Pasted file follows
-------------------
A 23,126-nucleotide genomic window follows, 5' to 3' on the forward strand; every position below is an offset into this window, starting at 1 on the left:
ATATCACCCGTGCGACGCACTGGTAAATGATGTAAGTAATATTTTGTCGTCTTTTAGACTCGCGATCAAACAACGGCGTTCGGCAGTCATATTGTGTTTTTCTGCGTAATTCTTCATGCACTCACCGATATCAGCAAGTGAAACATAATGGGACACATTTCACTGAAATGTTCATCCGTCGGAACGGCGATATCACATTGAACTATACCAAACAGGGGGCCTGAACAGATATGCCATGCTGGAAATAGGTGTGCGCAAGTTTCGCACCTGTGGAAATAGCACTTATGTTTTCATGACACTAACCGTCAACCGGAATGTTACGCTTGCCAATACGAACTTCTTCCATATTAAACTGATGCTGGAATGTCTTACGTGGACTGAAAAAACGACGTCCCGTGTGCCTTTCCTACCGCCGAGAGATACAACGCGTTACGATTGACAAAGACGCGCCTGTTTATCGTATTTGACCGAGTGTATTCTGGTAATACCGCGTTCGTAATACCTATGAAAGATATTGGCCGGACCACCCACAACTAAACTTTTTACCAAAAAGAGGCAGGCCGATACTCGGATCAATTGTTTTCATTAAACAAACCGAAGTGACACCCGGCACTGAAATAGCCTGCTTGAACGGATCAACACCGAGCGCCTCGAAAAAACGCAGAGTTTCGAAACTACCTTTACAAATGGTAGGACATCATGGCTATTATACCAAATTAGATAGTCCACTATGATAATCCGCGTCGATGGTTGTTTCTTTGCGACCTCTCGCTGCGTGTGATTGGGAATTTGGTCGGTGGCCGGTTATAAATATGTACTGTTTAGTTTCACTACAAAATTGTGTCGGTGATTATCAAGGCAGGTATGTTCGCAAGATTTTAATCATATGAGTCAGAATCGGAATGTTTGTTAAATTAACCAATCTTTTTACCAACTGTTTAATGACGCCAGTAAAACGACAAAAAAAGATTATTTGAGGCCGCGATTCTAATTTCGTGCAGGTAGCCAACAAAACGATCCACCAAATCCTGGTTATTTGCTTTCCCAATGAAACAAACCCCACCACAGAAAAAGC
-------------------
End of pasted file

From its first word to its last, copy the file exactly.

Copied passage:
A 23,126-nucleotide genomic window follows, 5' to 3' on the forward strand; every position below is an offset into this window, starting at 1 on the left:
ATATCACCCGTGCGACGCACTGGTAAATGATGTAAGTAATATTTTGTCGTCTTTTAGACTCGCGATCAAACAACGGCGTTCGGCAGTCATATTGTGTTTTTCTGCGTAATTCTTCATGCACTCACCGATATCAGCAAGTGAAACATAATGGGACACATTTCACTGAAATGTTCATCCGTCGGAACGGCGATATCACATTGAACTATACCAAACAGGGGGCCTGAACAGATATGCCATGCTGGAAATAGGTGTGCGCAAGTTTCGCACCTGTGGAAATAGCACTTATGTTTTCATGACACTAACCGTCAACCGGAATGTTACGCTTGCCAATACGAACTTCTTCCATATTAAACTGATGCTGGAATGTCTTACGTGGACTGAAAAAACGACGTCCCGTGTGCCTTTCCTACCGCCGAGAGATACAACGCGTTACGATTGACAAAGACGCGCCTGTTTATCGTATTTGACCGAGTGTATTCTGGTAATACCGCGTTCGTAATACCTATGAAAGATATTGGCCGGACCACCCACAACTAAACTTTTTACCAAAAAGAGGCAGGCCGATACTCGGATCAATTGTTTTCATTAAACAAACCGAAGTGACACCCGGCACTGAAATAGCCTGCTTGAACGGATCAACACCGAGCGCCTCGAAAAAACGCAGAGTTTCGAAACTACCTTTACAAATGGTAGGACATCATGGCTATTATACCAAATTAGATAGTCCACTATGATAATCCGCGTCGATGGTTGTTTCTTTGCGACCTCTCGCTGCGTGTGATTGGGAATTTGGTCGGTGGCCGGTTATAAATATGTACTGTTTAGTTTCACTACAAAATTGTGTCGGTGATTATCAAGGCAGGTATGTTCGCAAGATTTTAATCATATGAGTCAGAATCGGAATGTTTGTTAAATTAACCAATCTTTTTACCAACTGTTTAATGACGCCAGTAAAACGACAAAAAAAGATTATTTGAGGCCGCGATTCTAATTTCGTGCAGGTAGCCAACAAAACGATCCACCAAATCCTGGTTATTTGCTTTCCCAATGAAACAAACCCCACCACAGAAAAAGC